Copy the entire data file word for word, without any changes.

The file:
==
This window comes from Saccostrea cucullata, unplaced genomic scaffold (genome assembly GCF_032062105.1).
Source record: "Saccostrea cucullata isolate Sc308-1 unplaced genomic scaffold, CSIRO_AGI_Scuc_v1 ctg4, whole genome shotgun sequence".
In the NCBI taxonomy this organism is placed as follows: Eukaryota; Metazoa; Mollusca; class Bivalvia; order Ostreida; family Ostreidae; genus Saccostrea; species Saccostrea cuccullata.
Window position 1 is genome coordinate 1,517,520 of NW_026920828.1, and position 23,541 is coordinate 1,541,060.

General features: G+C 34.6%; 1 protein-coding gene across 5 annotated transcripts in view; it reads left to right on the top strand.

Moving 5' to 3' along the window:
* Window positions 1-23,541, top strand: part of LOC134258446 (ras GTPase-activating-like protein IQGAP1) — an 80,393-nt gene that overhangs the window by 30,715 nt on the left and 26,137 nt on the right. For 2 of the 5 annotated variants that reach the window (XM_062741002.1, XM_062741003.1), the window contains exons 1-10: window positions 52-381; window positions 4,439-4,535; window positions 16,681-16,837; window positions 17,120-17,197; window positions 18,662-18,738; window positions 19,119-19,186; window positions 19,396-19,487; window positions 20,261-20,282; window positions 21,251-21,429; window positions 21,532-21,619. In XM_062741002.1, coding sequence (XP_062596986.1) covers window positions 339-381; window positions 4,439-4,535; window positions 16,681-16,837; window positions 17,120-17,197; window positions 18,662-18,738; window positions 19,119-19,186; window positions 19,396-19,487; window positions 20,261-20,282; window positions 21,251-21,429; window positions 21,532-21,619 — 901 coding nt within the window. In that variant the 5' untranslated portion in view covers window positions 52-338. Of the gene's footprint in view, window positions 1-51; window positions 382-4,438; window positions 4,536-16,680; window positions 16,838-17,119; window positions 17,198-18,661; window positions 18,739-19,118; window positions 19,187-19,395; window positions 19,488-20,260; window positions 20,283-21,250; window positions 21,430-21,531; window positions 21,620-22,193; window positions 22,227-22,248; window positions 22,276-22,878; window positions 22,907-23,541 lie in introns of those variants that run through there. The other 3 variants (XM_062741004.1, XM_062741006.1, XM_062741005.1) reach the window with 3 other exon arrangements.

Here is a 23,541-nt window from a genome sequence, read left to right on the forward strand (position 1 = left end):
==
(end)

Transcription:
This window comes from Saccostrea cucullata, unplaced genomic scaffold (genome assembly GCF_032062105.1).
Source record: "Saccostrea cucullata isolate Sc308-1 unplaced genomic scaffold, CSIRO_AGI_Scuc_v1 ctg4, whole genome shotgun sequence".
In the NCBI taxonomy this organism is placed as follows: Eukaryota; Metazoa; Mollusca; class Bivalvia; order Ostreida; family Ostreidae; genus Saccostrea; species Saccostrea cuccullata.
Window position 1 is genome coordinate 1,517,520 of NW_026920828.1, and position 23,541 is coordinate 1,541,060.

General features: G+C 34.6%; 1 protein-coding gene across 5 annotated transcripts in view; it reads left to right on the top strand.

Moving 5' to 3' along the window:
* Window positions 1-23,541, top strand: part of LOC134258446 (ras GTPase-activating-like protein IQGAP1) — an 80,393-nt gene that overhangs the window by 30,715 nt on the left and 26,137 nt on the right. For 2 of the 5 annotated variants that reach the window (XM_062741002.1, XM_062741003.1), the window contains exons 1-10: window positions 52-381; window positions 4,439-4,535; window positions 16,681-16,837; window positions 17,120-17,197; window positions 18,662-18,738; window positions 19,119-19,186; window positions 19,396-19,487; window positions 20,261-20,282; window positions 21,251-21,429; window positions 21,532-21,619. In XM_062741002.1, coding sequence (XP_062596986.1) covers window positions 339-381; window positions 4,439-4,535; window positions 16,681-16,837; window positions 17,120-17,197; window positions 18,662-18,738; window positions 19,119-19,186; window positions 19,396-19,487; window positions 20,261-20,282; window positions 21,251-21,429; window positions 21,532-21,619 — 901 coding nt within the window. In that variant the 5' untranslated portion in view covers window positions 52-338. Of the gene's footprint in view, window positions 1-51; window positions 382-4,438; window positions 4,536-16,680; window positions 16,838-17,119; window positions 17,198-18,661; window positions 18,739-19,118; window positions 19,187-19,395; window positions 19,488-20,260; window positions 20,283-21,250; window positions 21,430-21,531; window positions 21,620-22,193; window positions 22,227-22,248; window positions 22,276-22,878; window positions 22,907-23,541 lie in introns of those variants that run through there. The other 3 variants (XM_062741004.1, XM_062741006.1, XM_062741005.1) reach the window with 3 other exon arrangements.

Here is a 23,541-nt window from a genome sequence, read left to right on the forward strand (position 1 = left end):